A systematic literature review of architecture-related dew and fog harvesting
Dew and fog harvesting had been the topic of numerous studies since the 2000s to address the global water crisis brought on by climate change, as an alternative and sustainable solution. Though this topic has many connections to architectural science, it is nonetheless alien to academics and practitioners with architectural backgrounds. What research focuses had been done? What research methodologies were employed? What implications and limitations were discovered? This study addresses these questions by conducting a systematic literature review. This study discovered that the effectiveness and efficiency of planar shape-based fog nets and dew condensers continued to dominate the research focus. Although several studies have begun to consider the forms of three-dimensional and biomimicry. One study also started researching the application of this technology to urban settings apart from rural areas affected by water scarcity. The most employed methodology in this research was design testing and review. Some models, prototypes, and developments are implicated as best practices, although the limitations of these studies lay in the physical local context, material selection, methodologies, scalability, water quality, and water quantity. The results of this review provide direction for further research in Indonesia to consider the use of harvesting combination systems in three dimensions form with passive systems and low tech. Moreover, this discovery also opens opportunities for the use of vernacular or traditional architecture and local natural materials that have not been discussed by previous studies.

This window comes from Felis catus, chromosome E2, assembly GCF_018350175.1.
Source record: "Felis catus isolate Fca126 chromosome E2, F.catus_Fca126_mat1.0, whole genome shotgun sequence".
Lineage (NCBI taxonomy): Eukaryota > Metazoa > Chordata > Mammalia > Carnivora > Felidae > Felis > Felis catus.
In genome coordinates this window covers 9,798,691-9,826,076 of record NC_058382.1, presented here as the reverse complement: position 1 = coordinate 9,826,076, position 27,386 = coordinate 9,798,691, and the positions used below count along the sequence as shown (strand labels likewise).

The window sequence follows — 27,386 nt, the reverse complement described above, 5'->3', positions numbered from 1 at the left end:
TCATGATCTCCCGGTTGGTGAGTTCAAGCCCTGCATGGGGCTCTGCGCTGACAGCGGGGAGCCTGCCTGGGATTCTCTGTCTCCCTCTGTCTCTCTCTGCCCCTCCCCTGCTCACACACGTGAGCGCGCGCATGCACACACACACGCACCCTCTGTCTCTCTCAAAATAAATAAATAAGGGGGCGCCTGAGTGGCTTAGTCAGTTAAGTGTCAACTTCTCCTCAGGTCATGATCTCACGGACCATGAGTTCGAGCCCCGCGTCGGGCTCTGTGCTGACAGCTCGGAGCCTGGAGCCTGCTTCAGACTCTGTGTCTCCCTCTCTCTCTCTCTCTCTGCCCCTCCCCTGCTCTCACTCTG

Keywords: architecture, atmospheric water, dew harvesting, fog harvesting, systematic literature review